For user comfort in navigation, you’re better off with fewer parent categories, then add child categories and tags to break them down further.
Try to think down the road to the future of your site. If your categories are too specific, and something changes in the industry, you will be left with an obsolete category.
For instance, in the picture above, one of the categories is Social Media. If they had given a category to each specific social media platform, and one shuts down overnight, then you’re stuck with a useless category. Using a broader term like Social Media reduces that problem.
Now is the time to use your tags. They are used to break down the category into each individual social media platform.
This doesn’t mean your choices are written in stone. After some length of time, take a good look at your categories and see what you have.
- Does one category just have a few posts in it? Then delete it!
- Does one category contain 90% of your posts? Then it was too broad and you need a few more categories. Delete the broad one and add two or three new ones.
Yes, you’ll have to go back and re-categorize those posts, but your website will look much more balanced. In essence, all your categories should be fairly well-balanced with the number of posts in them.
So you see, the more thought you put into it in the beginning, the less work you’ll have down the road, lol.
Just remember, all your posts should be categorized, whereas the use of tags is optional. If you don’t categorize, your article will be put under “Uncategorized” which does nothing for your readers.
If you absolutely must write something that doesn’t fit anywhere or is not relevant to your niche, then you can always rename “Uncategorized” to “other”, or “ramblings”, lol.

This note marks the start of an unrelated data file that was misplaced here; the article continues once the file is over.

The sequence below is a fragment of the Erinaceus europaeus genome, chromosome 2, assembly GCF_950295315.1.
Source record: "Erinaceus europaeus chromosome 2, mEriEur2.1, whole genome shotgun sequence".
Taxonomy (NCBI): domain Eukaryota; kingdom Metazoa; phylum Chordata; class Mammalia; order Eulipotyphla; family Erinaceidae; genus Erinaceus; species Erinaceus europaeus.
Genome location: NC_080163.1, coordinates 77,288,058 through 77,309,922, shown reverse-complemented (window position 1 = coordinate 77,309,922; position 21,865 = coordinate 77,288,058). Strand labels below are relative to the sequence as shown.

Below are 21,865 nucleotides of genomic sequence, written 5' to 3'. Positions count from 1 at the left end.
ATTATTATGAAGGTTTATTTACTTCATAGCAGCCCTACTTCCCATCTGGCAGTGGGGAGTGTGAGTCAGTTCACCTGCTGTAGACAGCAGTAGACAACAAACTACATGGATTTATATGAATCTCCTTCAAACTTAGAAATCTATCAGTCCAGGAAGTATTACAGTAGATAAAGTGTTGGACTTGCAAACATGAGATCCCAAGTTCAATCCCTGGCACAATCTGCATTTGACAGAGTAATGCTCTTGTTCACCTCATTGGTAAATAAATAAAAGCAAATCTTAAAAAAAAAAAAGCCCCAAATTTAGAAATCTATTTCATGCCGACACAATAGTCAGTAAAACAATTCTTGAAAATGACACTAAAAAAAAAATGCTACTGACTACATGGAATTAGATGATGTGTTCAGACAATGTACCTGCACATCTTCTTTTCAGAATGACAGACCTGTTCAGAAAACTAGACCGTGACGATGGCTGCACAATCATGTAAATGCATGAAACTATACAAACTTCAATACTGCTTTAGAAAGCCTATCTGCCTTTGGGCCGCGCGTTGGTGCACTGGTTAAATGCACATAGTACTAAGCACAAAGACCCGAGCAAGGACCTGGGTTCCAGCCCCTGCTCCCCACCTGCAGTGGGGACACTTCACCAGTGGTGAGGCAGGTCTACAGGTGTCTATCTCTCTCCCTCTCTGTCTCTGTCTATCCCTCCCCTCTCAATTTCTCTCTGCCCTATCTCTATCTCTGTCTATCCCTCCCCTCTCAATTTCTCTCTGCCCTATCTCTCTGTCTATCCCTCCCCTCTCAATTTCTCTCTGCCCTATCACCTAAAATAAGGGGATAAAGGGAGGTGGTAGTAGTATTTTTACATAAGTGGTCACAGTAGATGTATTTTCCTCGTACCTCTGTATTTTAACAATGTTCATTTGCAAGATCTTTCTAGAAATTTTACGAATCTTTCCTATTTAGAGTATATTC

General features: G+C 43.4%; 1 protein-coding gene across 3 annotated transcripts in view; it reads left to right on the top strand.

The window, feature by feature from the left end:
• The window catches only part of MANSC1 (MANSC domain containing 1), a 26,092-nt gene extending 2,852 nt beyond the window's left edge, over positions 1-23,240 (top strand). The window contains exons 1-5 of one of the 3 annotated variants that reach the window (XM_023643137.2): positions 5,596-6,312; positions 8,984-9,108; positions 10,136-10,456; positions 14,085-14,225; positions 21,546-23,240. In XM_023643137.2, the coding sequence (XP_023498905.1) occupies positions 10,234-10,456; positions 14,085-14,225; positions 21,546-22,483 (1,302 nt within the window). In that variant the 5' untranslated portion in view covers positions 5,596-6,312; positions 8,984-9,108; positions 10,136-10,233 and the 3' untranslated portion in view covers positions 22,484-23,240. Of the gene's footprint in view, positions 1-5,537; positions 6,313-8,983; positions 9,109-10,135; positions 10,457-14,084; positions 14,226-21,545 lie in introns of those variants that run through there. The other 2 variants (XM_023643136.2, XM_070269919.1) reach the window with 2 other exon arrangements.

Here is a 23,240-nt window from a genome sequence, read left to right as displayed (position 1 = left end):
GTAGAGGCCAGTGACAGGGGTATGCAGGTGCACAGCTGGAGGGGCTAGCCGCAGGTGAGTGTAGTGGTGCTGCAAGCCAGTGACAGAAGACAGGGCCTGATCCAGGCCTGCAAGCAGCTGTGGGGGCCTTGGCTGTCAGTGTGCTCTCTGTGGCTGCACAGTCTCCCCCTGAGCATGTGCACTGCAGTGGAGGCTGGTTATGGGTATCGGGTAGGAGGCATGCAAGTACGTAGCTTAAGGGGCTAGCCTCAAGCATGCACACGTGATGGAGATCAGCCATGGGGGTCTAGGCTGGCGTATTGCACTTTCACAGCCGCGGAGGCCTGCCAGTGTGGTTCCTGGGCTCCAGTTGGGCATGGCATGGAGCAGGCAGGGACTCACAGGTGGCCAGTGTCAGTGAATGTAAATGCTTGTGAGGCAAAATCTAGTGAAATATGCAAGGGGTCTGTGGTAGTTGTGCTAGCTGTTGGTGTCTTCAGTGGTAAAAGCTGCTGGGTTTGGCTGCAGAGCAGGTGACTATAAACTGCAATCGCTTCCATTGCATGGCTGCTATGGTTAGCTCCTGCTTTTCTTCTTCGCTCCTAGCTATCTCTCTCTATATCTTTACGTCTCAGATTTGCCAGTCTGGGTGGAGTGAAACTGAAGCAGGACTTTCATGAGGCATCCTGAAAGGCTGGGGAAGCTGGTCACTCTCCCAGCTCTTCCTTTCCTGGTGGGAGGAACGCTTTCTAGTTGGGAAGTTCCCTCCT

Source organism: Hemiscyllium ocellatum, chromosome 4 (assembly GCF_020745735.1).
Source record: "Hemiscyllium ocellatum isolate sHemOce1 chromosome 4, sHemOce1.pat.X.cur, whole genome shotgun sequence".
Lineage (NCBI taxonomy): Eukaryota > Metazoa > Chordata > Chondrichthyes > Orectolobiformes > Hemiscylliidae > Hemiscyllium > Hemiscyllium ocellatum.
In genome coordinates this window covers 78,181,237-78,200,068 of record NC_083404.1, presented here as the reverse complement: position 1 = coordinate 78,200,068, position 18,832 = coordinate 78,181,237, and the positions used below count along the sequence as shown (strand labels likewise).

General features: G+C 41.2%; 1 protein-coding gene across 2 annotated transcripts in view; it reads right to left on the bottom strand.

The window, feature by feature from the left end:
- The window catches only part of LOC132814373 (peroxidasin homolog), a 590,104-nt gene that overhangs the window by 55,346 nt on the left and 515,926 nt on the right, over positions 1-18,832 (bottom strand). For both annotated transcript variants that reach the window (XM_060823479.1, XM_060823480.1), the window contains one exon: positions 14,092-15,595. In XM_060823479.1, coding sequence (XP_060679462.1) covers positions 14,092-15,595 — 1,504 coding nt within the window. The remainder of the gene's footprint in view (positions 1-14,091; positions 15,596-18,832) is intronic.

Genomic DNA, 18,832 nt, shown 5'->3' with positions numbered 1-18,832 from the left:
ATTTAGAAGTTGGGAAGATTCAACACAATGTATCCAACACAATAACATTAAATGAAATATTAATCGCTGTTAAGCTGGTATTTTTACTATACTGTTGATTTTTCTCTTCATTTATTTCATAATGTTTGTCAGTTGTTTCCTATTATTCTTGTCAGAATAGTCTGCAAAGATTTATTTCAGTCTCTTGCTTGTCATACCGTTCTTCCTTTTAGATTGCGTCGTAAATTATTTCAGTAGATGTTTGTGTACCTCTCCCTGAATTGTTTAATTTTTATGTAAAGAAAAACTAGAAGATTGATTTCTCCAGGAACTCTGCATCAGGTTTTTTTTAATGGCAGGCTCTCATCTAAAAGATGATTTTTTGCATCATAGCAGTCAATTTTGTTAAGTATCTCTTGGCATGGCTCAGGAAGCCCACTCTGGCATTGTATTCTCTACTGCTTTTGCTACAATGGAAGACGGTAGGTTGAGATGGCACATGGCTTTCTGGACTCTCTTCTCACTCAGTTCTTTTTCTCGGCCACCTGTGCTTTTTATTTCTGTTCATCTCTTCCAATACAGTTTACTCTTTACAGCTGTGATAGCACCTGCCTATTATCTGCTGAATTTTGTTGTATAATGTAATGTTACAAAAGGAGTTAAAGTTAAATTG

Make A List
If you’re anything like me, you need to write things down to help you get organized. Or maybe you’re one of the gifted people who can do it all in your head, lol.
If not, no worries! I have a great video showing you how this gentleman made a spreadsheet to display all his parent and child categories, then proceeded to display each tag applicable to that category.
It’s quite brilliant and would give you a bird’s eye view of your entire categorized website. It’s just over four minutes. Enjoy!
Creating Categories in WordPress
When you first download a new WordPress website, you are given one uncategorized category. This category cannot be deleted, but you can edit its name. On your dashboard, down the left-hand side, click on “Posts”, then “Add New”. In the right-hand column, you will see the category box.
The easiest way to create new categories is to click the “Add New Category” link and work within the Categories Box. In the picture below, you can see what opens up when you click on the link. I then added the name “Exercise” and made sure the drop down said Parent Category. Click on the lowest “add new” box and you’ll see your new category appear above.
I then created a new “child” category using the same steps, except that I made sure I checked “Exercise” above and pick “Exercise” in the drop-down box. When finished, you’ll see “Crossfit” as a subcategory under “Exercise”.
If you forget to check the parent category tick box, you may see your child name appear looking like a parent category. Just refresh your page and it’ll reappear as a subcategory. Possibly a small glitch in WordPress?
The other area you can create these new categories is to click on the “Categories” section under Posts. In the picture below, you can see your newly created categories.
If you wish to create a new name in this section, you must type in the name in two places. Under Name and Slug. Slug is the URL, so if you have a multi-word name, use all lower case letters and place a hyphen between words.
Let’s add another subcategory under Exercise called “Yoga”. After filling in the details and clicking the blue box below (not in picture), your name will show up on the right-hand side. Notice how your subcategories are hyphenated.
If you wish to delete any categories, you will have to return to this location. Hovering over the name you want to delete will bring up the option to delete. It will prompt you to make sure before it does anything.
If, after a year or two, you have many you want to delete, you can check all the unwanted ones, and use the bulk action.
The same basic steps apply to add tags as well. You will find a tag box in your editor or its own section under Posts.
Personally, unless I’m deleting something, I always use the boxes in the editor, as its so much simpler to use. Less jumping around, lol.
How Many Are Too Many?